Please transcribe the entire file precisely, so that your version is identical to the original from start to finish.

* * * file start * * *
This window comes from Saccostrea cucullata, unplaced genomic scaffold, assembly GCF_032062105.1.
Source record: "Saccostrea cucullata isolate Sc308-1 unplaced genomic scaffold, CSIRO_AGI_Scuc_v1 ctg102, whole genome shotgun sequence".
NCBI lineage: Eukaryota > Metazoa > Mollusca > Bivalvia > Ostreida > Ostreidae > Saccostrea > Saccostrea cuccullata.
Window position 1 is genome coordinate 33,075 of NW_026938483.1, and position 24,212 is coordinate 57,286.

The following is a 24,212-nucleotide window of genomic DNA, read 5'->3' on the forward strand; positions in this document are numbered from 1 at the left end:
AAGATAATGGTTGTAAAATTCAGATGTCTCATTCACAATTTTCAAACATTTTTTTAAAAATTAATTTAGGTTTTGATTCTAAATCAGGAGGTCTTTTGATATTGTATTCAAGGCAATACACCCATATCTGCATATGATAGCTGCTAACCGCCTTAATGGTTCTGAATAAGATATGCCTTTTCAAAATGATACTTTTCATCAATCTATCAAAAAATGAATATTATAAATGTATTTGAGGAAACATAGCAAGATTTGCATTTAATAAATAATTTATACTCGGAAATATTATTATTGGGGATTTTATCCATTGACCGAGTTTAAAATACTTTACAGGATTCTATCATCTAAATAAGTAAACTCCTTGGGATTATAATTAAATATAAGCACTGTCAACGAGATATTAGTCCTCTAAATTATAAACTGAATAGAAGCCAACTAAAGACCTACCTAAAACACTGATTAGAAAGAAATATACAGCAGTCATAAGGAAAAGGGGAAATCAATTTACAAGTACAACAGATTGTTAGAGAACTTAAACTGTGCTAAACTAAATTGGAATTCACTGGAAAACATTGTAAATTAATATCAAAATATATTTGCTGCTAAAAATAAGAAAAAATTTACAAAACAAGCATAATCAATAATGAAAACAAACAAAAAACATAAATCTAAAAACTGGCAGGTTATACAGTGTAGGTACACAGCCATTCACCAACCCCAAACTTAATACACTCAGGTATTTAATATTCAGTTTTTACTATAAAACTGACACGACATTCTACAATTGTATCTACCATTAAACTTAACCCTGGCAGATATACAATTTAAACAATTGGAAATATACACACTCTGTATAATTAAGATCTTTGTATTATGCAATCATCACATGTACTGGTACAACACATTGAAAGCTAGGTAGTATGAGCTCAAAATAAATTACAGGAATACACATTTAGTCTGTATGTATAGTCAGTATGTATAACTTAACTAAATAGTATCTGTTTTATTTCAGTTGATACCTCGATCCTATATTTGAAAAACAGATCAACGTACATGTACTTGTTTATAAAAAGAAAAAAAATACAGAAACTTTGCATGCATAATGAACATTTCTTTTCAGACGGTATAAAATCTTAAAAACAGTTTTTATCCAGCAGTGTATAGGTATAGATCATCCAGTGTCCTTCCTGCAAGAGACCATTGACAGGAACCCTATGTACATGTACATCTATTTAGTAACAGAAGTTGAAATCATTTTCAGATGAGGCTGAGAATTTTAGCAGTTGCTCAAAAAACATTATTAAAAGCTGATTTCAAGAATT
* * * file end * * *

This window comes from Saccostrea cucullata, unplaced genomic scaffold, assembly GCF_032062105.1.
Source record: "Saccostrea cucullata isolate Sc308-1 unplaced genomic scaffold, CSIRO_AGI_Scuc_v1 ctg102, whole genome shotgun sequence".
NCBI lineage: Eukaryota > Metazoa > Mollusca > Bivalvia > Ostreida > Ostreidae > Saccostrea > Saccostrea cuccullata.
Window position 1 is genome coordinate 33,075 of NW_026938483.1, and position 24,212 is coordinate 57,286.

The following is a 24,212-nucleotide window of genomic DNA, read 5'->3' on the forward strand; positions in this document are numbered from 1 at the left end:
AAGATAATGGTTGTAAAATTCAGATGTCTCATTCACAATTTTCAAACATTTTTTTAAAAATTAATTTAGGTTTTGATTCTAAATCAGGAGGTCTTTTGATATTGTATTCAAGGCAATACACCCATATCTGCATATGATAGCTGCTAACCGCCTTAATGGTTCTGAATAAGATATGCCTTTTCAAAATGATACTTTTCATCAATCTATCAAAAAATGAATATTATAAATGTATTTGAGGAAACATAGCAAGATTTGCATTTAATAAATAATTTATACTCGGAAATATTATTATTGGGGATTTTATCCATTGACCGAGTTTAAAATACTTTACAGGATTCTATCATCTAAATAAGTAAACTCCTTGGGATTATAATTAAATATAAGCACTGTCAACGAGATATTAGTCCTCTAAATTATAAACTGAATAGAAGCCAACTAAAGACCTACCTAAAACACTGATTAGAAAGAAATATACAGCAGTCATAAGGAAAAGGGGAAATCAATTTACAAGTACAACAGATTGTTAGAGAACTTAAACTGTGCTAAACTAAATTGGAATTCACTGGAAAACATTGTAAATTAATATCAAAATATATTTGCTGCTAAAAATAAGAAAAAATTTACAAAACAAGCATAATCAATAATGAAAACAAACAAAAAACATAAATCTAAAAACTGGCAGGTTATACAGTGTAGGTACACAGCCATTCACCAACCCCAAACTTAATACACTCAGGTATTTAATATTCAGTTTTTACTATAAAACTGACACGACATTCTACAATTGTATCTACCATTAAACTTAACCCTGGCAGATATACAATTTAAACAATTGGAAATATACACACTCTGTATAATTAAGATCTTTGTATTATGCAATCATCACATGTACTGGTACAACACATTGAAAGCTAGGTAGTATGAGCTCAAAATAAATTACAGGAATACACATTTAGTCTGTATGTATAGTCAGTATGTATAACTTAACTAAATAGTATCTGTTTTATTTCAGTTGATACCTCGATCCTATATTTGAAAAACAGATCAACGTACATGTACTTGTTTATAAAAAGAAAAAAAATACAGAAACTTTGCATGCATAATGAACATTTCTTTTCAGACGGTATAAAATCTTAAAAACAGTTTTTATCCAGCAGTGTATAGGTATAGATCATCCAGTGTCCTTCCTGCAAGAGACCATTGACAGGAACCCTATGTACATGTACATCTATTTAGTAACAGAAGTTGAAATCATTTTCAGATGAGGCTGAGAATTTTAGCAGTTGCTCAAAAAACATTATTAAAAGCTGATTTCAAGAATT